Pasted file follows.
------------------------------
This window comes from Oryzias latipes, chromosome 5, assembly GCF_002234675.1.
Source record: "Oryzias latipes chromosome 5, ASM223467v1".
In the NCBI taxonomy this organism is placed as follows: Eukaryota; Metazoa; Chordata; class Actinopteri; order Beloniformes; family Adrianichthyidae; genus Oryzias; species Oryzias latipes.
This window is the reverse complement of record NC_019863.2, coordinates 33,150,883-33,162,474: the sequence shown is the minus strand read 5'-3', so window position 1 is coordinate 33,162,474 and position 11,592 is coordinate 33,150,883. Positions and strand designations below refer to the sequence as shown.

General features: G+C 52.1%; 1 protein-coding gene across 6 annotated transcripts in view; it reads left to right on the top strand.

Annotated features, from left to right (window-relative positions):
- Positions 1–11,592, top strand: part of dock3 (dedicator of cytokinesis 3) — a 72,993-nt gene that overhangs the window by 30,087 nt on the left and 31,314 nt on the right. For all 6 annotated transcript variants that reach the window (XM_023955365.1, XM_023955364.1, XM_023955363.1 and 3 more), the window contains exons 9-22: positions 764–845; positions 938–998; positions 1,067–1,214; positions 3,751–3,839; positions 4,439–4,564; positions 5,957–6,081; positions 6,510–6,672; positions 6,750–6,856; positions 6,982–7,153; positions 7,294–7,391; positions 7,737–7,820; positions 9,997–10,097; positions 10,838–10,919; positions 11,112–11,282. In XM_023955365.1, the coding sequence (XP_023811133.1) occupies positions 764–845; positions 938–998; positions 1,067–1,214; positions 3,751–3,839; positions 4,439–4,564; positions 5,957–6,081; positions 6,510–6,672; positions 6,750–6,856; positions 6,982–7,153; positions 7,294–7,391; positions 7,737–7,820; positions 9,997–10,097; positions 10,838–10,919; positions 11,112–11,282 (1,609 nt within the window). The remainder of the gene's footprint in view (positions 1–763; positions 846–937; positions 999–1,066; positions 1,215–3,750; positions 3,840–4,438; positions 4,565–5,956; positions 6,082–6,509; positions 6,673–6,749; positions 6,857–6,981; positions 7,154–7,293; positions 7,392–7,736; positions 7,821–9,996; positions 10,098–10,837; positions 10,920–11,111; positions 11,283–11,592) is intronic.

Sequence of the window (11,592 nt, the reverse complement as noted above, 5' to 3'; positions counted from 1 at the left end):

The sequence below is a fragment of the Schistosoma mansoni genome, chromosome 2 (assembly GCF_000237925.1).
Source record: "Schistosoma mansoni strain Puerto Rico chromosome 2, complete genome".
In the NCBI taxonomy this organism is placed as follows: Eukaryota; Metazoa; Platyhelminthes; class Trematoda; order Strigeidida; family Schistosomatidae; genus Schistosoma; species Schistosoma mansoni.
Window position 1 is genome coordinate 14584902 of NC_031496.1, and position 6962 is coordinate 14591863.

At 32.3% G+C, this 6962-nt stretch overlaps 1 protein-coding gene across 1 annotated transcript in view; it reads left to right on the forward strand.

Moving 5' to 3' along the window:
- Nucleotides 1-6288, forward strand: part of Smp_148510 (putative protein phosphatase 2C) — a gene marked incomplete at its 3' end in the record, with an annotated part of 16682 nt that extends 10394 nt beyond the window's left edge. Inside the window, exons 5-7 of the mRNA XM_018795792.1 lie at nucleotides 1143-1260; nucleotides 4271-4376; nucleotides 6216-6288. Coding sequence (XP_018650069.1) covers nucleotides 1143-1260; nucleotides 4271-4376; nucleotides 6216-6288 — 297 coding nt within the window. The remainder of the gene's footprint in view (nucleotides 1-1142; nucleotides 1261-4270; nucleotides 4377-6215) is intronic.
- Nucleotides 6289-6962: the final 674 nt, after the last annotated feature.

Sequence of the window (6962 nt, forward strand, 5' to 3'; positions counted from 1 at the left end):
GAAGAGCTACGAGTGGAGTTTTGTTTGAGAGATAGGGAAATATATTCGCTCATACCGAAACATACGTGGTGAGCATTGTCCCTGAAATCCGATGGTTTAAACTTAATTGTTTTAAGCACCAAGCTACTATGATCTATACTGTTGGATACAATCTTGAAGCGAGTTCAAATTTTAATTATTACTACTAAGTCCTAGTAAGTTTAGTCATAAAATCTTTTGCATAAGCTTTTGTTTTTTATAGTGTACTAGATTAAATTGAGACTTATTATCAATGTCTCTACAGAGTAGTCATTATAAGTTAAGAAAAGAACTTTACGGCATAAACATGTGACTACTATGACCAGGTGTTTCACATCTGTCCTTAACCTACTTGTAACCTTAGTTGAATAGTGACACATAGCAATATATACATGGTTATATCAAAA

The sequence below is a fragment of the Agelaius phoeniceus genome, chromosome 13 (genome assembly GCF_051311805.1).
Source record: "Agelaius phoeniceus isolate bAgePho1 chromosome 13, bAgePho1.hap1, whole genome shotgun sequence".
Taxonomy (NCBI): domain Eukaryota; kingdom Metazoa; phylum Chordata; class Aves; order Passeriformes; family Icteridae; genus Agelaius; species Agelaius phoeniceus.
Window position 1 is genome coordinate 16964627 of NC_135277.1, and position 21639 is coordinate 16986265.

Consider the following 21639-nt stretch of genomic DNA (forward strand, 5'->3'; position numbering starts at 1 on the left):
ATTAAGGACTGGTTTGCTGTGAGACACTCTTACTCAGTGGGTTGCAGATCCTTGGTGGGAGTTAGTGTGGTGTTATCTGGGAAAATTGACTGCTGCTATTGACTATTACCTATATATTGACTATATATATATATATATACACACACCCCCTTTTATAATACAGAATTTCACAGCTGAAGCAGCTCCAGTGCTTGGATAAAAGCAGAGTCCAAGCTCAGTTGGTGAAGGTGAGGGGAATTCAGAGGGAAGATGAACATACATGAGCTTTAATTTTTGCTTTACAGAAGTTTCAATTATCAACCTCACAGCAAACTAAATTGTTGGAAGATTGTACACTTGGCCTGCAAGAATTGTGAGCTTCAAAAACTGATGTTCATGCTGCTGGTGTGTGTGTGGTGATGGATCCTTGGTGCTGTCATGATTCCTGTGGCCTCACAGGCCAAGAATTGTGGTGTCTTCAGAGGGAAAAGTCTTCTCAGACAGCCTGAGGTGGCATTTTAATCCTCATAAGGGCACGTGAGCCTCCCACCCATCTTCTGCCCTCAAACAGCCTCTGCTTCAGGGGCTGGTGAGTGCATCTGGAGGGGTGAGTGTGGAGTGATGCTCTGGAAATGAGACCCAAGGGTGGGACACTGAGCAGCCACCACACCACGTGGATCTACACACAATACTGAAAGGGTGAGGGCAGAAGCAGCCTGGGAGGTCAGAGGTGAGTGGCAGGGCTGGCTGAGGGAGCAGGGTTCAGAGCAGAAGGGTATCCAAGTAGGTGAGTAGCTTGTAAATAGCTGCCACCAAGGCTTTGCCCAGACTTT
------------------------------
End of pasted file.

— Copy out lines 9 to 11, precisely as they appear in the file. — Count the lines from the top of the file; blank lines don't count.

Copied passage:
The sequence below is a fragment of the Schistosoma mansoni genome, chromosome 2 (assembly GCF_000237925.1).
Source record: "Schistosoma mansoni strain Puerto Rico chromosome 2, complete genome".
In the NCBI taxonomy this organism is placed as follows: Eukaryota; Metazoa; Platyhelminthes; class Trematoda; order Strigeidida; family Schistosomatidae; genus Schistosoma; species Schistosoma mansoni.